The latest entry into the DCEU has polarized fans and critics, but was it the movie itself or the HBO Max release model that caused such division?
With Wonder Woman 1984 being among the first to endure a simultaneous streaming and theatrical release model, a question naturally emerges in regards to whether such a factor was to blame for the film’s polarizing audience response. After garnering a solid critical response ahead of its official release, the film soon lost its Certified Fresh rating on Rotten Tomatoes days after becoming available to the public. What caused this precipitous drop in reviews? Did the unprecedented release methods undercut the film’s chances at success, or did the film do that all by itself?
In this follow-up to 2017’s Wonder Woman, the titular hero is shown in 1984, where Diana encounters a wish-granting artifact while working at the Smithsonian. When the nefarious Maxwell Lord (Pedro Pascal) takes this Monkey’s Paw talisman for himself, he sets in motion a cataclysmic series of events that threaten life itself. Naturally, Diana must overcome her foes as well as her own personal attachments in order to save humanity. In the end, it’s her plea to the citizens of the world that they renounce their many Dreamstone wishes for the sake of each other that saves the day. A perfectly reasonable answer to its predecessor, following similar themes and morals, Wonder Woman 1984 should’ve been dissected for its merits as a film alone.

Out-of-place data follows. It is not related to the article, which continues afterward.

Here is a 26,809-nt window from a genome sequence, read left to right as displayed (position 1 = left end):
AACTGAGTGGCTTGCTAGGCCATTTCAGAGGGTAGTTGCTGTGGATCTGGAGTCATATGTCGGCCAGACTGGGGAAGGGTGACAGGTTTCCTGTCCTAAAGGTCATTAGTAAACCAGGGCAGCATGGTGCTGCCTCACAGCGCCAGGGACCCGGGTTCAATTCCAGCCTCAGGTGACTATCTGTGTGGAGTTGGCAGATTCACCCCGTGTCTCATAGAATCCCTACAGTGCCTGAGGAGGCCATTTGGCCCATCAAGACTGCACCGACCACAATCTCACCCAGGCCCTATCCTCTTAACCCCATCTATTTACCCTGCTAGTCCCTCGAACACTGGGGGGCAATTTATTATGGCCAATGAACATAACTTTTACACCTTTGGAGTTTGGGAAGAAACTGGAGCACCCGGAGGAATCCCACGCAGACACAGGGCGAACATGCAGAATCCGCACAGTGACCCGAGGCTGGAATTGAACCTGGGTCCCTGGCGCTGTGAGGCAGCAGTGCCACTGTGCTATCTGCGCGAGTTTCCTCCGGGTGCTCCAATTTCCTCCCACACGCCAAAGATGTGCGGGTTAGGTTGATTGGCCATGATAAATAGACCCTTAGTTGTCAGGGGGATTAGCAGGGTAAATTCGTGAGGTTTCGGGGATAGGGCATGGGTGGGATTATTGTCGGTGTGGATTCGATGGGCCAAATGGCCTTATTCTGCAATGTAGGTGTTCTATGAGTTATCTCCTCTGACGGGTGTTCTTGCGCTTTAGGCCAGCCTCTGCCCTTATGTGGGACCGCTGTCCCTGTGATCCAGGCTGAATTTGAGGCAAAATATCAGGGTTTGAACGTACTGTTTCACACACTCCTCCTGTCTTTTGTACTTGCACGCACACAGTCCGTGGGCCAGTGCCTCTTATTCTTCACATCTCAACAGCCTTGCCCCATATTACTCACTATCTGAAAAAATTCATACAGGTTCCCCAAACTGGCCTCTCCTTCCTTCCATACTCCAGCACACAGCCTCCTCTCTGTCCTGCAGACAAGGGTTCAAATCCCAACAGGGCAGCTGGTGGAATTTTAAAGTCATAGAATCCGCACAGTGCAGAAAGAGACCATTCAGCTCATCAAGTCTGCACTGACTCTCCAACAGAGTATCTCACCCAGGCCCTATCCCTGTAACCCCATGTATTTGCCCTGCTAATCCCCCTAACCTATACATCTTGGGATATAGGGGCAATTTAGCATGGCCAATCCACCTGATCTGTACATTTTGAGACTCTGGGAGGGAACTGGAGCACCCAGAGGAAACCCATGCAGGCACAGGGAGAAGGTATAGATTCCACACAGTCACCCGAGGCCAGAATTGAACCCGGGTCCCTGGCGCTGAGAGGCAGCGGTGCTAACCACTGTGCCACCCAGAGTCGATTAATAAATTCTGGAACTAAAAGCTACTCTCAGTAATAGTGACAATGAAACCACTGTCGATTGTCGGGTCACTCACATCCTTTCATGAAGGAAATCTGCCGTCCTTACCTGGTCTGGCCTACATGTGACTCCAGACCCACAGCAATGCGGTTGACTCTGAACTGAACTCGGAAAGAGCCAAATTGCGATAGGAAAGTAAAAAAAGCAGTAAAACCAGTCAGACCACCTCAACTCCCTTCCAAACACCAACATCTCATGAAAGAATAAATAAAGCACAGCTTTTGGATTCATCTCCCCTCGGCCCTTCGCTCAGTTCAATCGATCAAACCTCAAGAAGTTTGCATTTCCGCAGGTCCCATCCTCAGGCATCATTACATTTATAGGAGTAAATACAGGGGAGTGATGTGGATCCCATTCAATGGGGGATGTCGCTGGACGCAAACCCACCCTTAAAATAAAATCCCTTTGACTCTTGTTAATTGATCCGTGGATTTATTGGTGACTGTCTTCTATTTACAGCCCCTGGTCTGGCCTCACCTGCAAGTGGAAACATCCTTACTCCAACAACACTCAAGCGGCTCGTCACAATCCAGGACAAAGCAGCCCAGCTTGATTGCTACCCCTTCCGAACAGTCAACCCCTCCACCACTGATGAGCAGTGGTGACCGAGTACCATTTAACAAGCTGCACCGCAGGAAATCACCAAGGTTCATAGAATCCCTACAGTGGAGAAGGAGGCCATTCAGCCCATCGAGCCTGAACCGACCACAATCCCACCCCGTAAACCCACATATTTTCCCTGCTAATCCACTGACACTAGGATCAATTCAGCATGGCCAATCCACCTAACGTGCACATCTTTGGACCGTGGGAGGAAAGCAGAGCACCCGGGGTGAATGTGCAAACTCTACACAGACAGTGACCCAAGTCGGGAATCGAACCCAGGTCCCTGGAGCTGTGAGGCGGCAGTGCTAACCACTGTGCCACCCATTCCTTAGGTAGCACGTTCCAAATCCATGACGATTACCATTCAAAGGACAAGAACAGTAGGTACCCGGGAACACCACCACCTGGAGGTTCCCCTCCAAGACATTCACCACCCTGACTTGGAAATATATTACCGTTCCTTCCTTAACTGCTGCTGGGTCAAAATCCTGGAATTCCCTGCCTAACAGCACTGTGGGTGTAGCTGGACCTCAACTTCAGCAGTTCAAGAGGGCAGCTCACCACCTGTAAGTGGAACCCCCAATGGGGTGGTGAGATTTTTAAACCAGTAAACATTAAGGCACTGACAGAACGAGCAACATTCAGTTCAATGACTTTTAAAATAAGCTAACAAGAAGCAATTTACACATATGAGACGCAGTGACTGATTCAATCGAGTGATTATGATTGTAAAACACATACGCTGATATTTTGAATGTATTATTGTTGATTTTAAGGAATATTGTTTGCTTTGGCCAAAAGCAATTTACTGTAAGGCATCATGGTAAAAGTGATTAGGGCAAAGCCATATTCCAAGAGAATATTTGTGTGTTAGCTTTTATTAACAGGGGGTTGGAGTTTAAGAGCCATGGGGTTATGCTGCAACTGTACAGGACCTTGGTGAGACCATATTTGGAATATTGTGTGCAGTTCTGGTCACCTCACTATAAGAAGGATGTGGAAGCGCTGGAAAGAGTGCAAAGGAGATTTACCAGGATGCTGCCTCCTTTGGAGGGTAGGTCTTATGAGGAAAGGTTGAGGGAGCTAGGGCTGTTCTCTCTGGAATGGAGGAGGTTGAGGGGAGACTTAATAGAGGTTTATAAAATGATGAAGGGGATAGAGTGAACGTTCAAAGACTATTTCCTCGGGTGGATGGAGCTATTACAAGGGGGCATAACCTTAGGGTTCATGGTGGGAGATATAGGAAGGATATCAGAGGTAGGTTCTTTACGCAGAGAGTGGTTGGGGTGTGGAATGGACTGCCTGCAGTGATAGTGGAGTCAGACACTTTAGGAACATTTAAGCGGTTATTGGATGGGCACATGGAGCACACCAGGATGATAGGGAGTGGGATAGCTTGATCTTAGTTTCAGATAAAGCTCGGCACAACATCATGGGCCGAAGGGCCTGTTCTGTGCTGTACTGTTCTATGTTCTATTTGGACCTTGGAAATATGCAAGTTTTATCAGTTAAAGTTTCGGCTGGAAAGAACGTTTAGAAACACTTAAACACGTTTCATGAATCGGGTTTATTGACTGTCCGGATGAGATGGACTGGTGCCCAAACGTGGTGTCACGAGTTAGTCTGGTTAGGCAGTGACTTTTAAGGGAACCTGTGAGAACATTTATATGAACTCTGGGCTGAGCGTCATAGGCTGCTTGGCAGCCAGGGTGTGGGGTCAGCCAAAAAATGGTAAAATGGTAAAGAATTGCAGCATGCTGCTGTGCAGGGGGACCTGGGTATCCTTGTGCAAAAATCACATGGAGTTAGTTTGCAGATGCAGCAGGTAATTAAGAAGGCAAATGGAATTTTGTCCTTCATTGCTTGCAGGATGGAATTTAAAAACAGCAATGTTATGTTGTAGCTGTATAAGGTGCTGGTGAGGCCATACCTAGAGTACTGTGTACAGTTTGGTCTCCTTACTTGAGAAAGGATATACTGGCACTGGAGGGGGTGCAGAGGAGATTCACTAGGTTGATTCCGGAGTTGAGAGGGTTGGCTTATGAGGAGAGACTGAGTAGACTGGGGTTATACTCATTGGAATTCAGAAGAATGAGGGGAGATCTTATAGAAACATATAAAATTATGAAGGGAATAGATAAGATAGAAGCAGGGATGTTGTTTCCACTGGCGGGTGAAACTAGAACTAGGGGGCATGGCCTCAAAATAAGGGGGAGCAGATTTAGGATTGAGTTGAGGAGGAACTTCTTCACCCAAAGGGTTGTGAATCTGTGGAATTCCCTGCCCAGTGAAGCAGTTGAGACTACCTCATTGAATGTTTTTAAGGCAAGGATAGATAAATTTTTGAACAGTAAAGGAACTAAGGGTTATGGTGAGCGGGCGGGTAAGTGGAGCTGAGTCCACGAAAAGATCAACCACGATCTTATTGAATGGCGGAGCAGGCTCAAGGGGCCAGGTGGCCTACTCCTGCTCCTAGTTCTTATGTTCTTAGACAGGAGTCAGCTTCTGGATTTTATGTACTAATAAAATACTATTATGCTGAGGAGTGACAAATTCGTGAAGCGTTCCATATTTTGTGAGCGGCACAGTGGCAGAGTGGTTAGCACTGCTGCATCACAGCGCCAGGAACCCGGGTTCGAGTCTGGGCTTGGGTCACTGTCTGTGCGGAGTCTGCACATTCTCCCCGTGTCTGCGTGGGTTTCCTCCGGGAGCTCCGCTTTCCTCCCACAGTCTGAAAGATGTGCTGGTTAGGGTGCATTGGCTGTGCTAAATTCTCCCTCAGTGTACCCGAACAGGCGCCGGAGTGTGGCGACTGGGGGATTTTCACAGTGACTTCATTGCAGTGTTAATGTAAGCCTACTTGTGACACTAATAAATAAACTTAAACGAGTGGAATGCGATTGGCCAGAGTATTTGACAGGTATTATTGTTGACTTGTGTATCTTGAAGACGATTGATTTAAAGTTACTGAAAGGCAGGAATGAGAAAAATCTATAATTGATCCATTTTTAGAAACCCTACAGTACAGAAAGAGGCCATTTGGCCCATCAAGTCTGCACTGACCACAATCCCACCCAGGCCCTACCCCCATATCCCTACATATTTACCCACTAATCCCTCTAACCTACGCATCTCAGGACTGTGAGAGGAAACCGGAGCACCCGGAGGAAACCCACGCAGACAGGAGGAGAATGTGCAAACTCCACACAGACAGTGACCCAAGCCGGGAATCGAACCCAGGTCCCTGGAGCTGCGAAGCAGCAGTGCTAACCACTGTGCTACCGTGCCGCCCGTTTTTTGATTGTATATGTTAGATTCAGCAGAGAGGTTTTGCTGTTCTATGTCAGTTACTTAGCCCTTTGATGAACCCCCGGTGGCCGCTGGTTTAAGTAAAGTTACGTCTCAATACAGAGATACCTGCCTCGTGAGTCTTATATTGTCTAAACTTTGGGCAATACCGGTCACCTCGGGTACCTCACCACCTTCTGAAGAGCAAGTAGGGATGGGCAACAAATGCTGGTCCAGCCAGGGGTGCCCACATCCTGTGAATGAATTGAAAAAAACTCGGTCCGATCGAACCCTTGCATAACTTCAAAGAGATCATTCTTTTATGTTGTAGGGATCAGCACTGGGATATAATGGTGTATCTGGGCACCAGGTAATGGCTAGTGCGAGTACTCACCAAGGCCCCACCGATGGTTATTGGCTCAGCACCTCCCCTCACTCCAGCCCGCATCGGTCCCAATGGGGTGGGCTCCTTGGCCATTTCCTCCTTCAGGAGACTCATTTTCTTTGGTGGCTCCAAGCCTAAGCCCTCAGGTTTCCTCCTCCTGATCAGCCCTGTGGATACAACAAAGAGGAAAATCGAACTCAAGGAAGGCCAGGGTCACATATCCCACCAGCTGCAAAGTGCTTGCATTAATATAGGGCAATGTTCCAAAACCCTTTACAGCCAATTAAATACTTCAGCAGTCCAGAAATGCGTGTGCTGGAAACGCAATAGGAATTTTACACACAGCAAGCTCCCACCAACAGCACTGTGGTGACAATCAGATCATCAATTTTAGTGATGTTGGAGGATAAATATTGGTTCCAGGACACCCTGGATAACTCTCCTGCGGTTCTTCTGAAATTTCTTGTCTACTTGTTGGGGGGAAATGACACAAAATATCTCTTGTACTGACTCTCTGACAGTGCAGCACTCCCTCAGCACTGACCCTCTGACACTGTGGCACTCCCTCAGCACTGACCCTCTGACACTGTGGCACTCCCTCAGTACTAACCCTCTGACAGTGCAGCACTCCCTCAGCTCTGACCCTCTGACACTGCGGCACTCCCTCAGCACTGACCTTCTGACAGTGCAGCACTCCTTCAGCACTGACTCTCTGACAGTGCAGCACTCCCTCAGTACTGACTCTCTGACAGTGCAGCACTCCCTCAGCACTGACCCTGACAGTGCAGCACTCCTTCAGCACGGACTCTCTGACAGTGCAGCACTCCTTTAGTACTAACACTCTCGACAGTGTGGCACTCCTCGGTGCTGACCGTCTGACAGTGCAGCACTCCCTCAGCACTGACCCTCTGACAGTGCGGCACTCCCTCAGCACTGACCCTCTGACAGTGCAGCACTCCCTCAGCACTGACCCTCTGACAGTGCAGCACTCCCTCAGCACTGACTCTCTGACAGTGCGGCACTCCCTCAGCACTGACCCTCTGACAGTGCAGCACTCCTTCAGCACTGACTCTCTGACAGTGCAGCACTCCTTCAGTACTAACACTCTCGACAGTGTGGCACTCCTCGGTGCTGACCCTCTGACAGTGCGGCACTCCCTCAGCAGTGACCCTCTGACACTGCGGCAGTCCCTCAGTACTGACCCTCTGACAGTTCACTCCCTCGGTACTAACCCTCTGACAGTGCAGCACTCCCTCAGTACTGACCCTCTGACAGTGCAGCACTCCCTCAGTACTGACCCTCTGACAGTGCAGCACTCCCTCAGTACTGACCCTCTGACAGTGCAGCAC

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But when the film was announced as Warner Bros’ pioneer for their newly-inked deal with HBO Max, this unprecedented move suddenly demanded attention. Would a blockbuster tentpole superhero film mesh with the streaming platform? Would the simultaneous release undercut theatrical revenues and box office figures? Can this canary still be heard echoing through the coal mine? In point of fact, the film still earned the highest box-office mark of the pandemic, so questions as to its success must account for this objective win on the part of the film. Yet audience response has continued to polarize: some fans love the fresh take on the franchise available directly from their living room couches, others decry its several flaws. But would these issues be reconciled by a traditional release structure?
How Wonder Woman 1984’s HBO Max Release Impacted The Reaction
A tentpole film is meant to hold up a studio’s bottom line. It’s the most bankable project in their arsenal, whose financial success is almost predetermined from conception, and which will largely pay for the inevitable losses they incur on riskier, smaller properties. Wonder Woman 1984 fits this description, boasting a built-in audience from the character’s vast fanbase, continued patronage from viewers of the previous cinematic installment, and a sizable budget to support the gravitas of such an event-film. When, however, Warner Bros sold to HBO Max the distribution rights for this and other projects in their pipeline, they did so at a price they hoped would offset the lost revenue they’d incur by undercutting their theater box office. What they failed to account for was the way in which this model would clash with the nature of their tentpole film.